While many agencies I work with offer employees the opportunity to put together an Individual Development Plan (IDP), most of the IDPs I see and hear about are simply training plans. An IDP is about much more than training! With a renewed interest in employee development (Priority 4 of the Federal Workforce Priorities Report), I thought it would be a good time to discuss IDPs.
At the end of the day, employees must develop themselves; although supervisors can assist employees on their journey, they cannot do the work for them. An IDP identifies an employee’s development goals in the context of their agency’s Strategic Plan. A good IDP contains training, education, and development activities to acquire or enhance the knowledge, skills and abilities needed to maximize job performance. This will help to ensure that you are prepared to carry out your responsibilities and contribute to your agency’s mission by helping you learn new skills, refresh old skills, and make use of emerging technologies.
An IDP gives you an opportunity to:
- establish objectives that support both the unit’s and employee’s needs and goals;
- give you a clear guide for working toward career goals and the supervisor a chance to channel your efforts in ways that help the unit achieve its goals and mission; and
- organize and set priorities for development experiences, that will help you:
- learn new skills to improve current job performance
- increase interest, satisfaction, and challenge in their current position
- obtain knowledge, skills, and abilities necessary to reach career goals that are aligned with your agency’s strategic goals
- prepare for increased responsibility.
An IDP is NOT:
- A performance plan or appraisal—the IDP does not replace a performance plan or performance appraisal. Strengths and areas for development are being considered, but you are not being rated for performance appraisal purposes. Discussions about performance and development share some common themes, however, the focus of each discussion is fundamentally different and should not take place at the same time.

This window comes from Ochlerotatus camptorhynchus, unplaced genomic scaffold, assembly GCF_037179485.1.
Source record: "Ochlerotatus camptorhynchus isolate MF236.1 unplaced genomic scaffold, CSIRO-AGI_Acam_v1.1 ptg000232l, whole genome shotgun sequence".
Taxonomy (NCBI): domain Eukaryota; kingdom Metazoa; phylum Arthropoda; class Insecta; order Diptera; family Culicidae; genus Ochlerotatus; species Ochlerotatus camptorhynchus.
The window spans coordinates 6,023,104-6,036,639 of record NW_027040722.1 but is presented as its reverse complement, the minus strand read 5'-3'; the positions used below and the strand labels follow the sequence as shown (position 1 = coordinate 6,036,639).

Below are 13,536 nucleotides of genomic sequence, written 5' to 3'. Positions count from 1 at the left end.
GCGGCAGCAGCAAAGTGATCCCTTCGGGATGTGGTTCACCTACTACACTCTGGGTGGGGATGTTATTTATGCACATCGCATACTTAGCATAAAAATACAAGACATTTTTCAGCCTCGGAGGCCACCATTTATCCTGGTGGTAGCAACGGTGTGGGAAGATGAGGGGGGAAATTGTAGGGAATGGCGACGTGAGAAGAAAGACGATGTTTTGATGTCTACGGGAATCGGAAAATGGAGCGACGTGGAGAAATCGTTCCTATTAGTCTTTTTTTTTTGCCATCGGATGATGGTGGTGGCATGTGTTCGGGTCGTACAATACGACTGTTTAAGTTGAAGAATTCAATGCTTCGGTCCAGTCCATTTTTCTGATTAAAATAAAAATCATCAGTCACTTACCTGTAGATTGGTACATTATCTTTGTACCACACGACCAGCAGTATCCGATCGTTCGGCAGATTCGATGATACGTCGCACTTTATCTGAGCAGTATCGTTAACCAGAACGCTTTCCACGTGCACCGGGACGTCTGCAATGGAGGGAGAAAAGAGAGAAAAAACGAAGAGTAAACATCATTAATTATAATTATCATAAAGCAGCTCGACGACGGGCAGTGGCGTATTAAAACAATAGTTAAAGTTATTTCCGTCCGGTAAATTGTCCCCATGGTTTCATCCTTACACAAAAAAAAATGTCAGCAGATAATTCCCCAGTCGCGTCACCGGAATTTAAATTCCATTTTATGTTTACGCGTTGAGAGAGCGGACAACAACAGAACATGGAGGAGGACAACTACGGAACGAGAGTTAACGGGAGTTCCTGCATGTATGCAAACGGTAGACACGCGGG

- A promise of promotion—the IDP does not guarantee advancement upon completion of the developmental objectives, but does increase your ability to compete for future jobs as you develop skills.
- A binding document—when you and supervisor sign the IDP, it is simply an indication of intention and support for your development. You may not always be able to take advantage of developmental opportunities because of budgetary or workload constraints, among other reasons.
Creating a Draft IDP and Discussing It
Either you or your supervisor can initiative an IDP discussion. Ideally the discussion will begin with your supervisor explaining the IDP process, the supervisor’s role, and your role. Both you and your supervisor should review all information regarding your development status. In this process, you and your supervisor typically:
- Identify knowledge, skills, and abilities (KSAs) or competencies required by the current work assignment
- Review and discuss strengths and areas for development in performing the current work assignment
Together, you and your supervisor should draft a plan by identifying developmental activities needed to reach the IDP goals. The IDP should specify:
- Goals and competencies to be developed during the specified period
- Developmental experiences that address the competencies
- Measures of success
- How your supervisor can support you
- Potential barriers to success
- Possible developmental activities and proposed dates
Your supervisor should monitor your progress and together, you and your supervisor should update and modify your IDP as appropriate.